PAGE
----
We need good music.
We need Palestrina and Bach and Mozart and Beethoven and Mendelssohn and so many others. We need good Renaissance and Baroque and Classical and Romantic music. We need good cantatas and passions and chorales and chorale preludes. We need our modern church composers, for what would I do Sunday after Sunday without my trusty Hymn Prelude Library? We need beautiful, classical, and sacred music that uplifts the soul and draws us to heaven, or refreshes the spirit, or teaches our children what truth, beauty, and goodness sound like.
But just as much as all of that, we need good modern secular pop music.
I was leaning into the fridge and looking for a snack when the blasphemous lyrics popped into my head from out of nowhere.
It was a line from a song by a band my husband and I had recently seen in concert. Their songs are relatively clean, any crude or uncouth language typically warranted by the dark life circumstances they detail, things like broken homes and hurt people. This band sings about these things as a way to cope with a sinful world, not in order to praise them; however, it is not a Christian band.
This pandemic is certainly horrific, but I have found many positives during this time. One of these positives was a slower and more reflective Holy Week, allowing me to ponder and study Johann Sebastian Bach’s St. Matthew Passion and to write some lessons on it for my school. In this Passion, as the evangelist—St. Matthew—and the rest of the biblical characters narrate the story, Bach uses chorales to mark the communal response of all believers to the biblical events. These chorales, or hymns, can be seen as our congregational response to Christ’s saving work, much like our hymns act within the church service.
In October 1966, tragedy struck the Welsh town of Aberfan when heavy rainfall mixed with coal waste and caused a mountainside to collapse. The sodden coal waste slid down to the town, burying the primary school and the students inside. A total of 116 children died in the disaster.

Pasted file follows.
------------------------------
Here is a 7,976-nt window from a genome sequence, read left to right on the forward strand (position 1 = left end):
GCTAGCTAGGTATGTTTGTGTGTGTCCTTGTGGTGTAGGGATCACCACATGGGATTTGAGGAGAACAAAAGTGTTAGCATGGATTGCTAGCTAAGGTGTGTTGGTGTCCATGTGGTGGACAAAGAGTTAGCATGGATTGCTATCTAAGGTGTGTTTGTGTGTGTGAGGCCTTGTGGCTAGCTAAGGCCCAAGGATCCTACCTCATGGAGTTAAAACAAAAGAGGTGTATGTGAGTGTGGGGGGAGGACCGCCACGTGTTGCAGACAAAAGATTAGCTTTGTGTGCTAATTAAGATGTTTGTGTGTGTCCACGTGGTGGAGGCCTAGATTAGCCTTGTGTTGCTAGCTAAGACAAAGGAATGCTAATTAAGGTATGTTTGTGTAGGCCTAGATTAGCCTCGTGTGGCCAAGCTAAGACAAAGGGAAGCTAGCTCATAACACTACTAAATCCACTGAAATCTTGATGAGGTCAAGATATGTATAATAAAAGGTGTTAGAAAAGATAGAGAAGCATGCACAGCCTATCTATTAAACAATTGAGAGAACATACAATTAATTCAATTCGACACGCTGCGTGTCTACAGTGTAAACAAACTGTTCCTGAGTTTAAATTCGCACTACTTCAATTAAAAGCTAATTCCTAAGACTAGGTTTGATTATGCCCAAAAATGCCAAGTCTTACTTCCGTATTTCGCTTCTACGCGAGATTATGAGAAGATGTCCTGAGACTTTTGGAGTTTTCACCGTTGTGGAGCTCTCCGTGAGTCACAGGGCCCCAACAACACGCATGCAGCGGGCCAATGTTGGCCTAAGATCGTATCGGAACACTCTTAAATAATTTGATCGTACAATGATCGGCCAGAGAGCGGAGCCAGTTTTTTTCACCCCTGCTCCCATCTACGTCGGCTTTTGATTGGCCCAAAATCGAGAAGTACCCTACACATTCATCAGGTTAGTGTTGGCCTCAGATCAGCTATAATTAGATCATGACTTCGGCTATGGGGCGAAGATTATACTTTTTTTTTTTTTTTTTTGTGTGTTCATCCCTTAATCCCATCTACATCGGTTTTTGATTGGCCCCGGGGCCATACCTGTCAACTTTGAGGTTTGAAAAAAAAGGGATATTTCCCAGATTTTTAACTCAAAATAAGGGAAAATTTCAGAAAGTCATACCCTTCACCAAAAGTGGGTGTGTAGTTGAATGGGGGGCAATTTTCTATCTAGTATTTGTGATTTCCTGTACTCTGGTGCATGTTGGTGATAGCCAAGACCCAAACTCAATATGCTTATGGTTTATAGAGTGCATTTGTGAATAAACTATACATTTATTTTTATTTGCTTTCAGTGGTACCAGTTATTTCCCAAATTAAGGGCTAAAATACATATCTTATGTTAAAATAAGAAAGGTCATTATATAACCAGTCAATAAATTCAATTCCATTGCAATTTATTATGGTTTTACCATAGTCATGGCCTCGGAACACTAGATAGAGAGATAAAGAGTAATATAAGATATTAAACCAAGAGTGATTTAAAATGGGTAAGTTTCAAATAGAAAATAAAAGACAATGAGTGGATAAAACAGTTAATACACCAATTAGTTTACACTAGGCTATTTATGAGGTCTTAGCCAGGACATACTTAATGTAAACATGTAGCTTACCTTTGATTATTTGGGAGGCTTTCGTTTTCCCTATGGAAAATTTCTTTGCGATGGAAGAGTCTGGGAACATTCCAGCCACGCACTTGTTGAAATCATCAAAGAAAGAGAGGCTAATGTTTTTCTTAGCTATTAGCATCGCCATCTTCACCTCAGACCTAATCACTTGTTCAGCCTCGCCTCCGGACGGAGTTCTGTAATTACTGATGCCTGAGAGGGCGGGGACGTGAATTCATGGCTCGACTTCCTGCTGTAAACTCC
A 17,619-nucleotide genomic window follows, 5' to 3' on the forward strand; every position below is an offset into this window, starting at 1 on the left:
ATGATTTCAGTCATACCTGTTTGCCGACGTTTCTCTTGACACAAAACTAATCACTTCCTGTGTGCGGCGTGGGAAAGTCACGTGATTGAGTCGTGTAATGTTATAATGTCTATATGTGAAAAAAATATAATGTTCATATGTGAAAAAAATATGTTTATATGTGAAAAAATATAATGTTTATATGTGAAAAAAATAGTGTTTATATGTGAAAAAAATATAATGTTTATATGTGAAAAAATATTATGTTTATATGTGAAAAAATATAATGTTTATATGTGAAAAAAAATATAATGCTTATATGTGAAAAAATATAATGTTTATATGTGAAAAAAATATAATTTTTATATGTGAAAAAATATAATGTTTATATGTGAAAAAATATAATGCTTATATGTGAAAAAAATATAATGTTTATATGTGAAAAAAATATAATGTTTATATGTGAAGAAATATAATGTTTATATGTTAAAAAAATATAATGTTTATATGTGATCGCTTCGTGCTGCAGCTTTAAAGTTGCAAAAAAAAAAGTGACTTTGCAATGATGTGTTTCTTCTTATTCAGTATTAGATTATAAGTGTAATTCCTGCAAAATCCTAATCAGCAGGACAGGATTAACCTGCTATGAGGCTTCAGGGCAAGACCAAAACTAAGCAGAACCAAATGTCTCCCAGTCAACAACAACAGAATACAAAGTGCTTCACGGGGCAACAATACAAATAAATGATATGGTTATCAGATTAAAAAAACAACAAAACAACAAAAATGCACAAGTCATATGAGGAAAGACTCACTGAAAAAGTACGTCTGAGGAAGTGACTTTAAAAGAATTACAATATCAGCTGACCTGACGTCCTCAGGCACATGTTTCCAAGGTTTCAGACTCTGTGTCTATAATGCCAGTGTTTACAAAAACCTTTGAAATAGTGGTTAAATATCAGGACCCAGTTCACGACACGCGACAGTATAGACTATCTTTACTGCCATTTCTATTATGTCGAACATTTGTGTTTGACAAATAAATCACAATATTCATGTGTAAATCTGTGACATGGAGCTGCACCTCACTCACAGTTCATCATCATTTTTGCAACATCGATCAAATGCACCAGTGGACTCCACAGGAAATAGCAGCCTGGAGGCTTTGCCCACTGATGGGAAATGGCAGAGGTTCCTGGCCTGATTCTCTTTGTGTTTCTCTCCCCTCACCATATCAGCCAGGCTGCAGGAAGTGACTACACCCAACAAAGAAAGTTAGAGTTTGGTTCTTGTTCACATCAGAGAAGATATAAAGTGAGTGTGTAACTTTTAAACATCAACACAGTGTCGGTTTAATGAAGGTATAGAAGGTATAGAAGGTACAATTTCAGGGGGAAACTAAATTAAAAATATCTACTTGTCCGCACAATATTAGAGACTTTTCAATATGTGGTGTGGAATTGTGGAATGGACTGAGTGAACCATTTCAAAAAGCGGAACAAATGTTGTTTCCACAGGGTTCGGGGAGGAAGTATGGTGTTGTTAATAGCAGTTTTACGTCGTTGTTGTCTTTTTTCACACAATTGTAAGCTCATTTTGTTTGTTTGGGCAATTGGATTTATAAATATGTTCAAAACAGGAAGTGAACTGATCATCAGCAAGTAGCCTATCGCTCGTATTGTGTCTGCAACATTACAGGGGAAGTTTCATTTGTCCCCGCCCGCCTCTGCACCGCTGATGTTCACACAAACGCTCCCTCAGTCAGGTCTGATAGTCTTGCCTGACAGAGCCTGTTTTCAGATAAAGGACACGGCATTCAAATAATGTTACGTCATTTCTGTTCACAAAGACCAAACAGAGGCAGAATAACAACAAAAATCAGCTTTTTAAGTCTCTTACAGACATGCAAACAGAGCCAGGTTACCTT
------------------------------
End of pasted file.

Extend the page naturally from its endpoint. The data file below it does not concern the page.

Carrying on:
Food. Water. Shelter. Oxygen. Not much is required for a human being to exist. Appropriate nutrients and an appropriate atmosphere. That is essentially what we need to survive.
Crumbled have spires in ev’ry land;
Bells still are chiming and calling,
Calling the young and old to rest,
But above all the souls distressed,
Longing for rest everlasting. (LSB 645:1)
There’s a meme I’ve seen more than once. It goes something like this:
Me: I just want to learn how to do my taxes.
School: Shut up and square dance.
It’s a sentiment I’ve heard many times: “Schools need to teach more practical skills.”
“How about we learn how to write a check and how to budget instead of learning to play recorders?”
“I don’t know how to open a bank account, but I do know how to do-si-do. That’s really helpful in the real world.”
I suspect that those who think this way have nothing against music and dancing in general. Instead, they probably think that students would be better served learning the basics of finance and practical skills instead of “impractical” subjects like music. After all, learning to square dance will not help you in the real world.
With my heart warmed by a glass of cheap red wine, my cozy apartment sheltering me in light that keeps the cold darkness at bay, and my husband gone for the evening, leaving me to my own devices, I begin to contemplate how we enjoy music.
To truly enjoy music, one must understand it. This rings true for most things in life. It is difficult for us to like something, to lose ourselves in pure happiness when we do not understand it. On the other hand, to truly understand something, often we must first enjoy it. It is a strange contradiction.
Why do we teach music?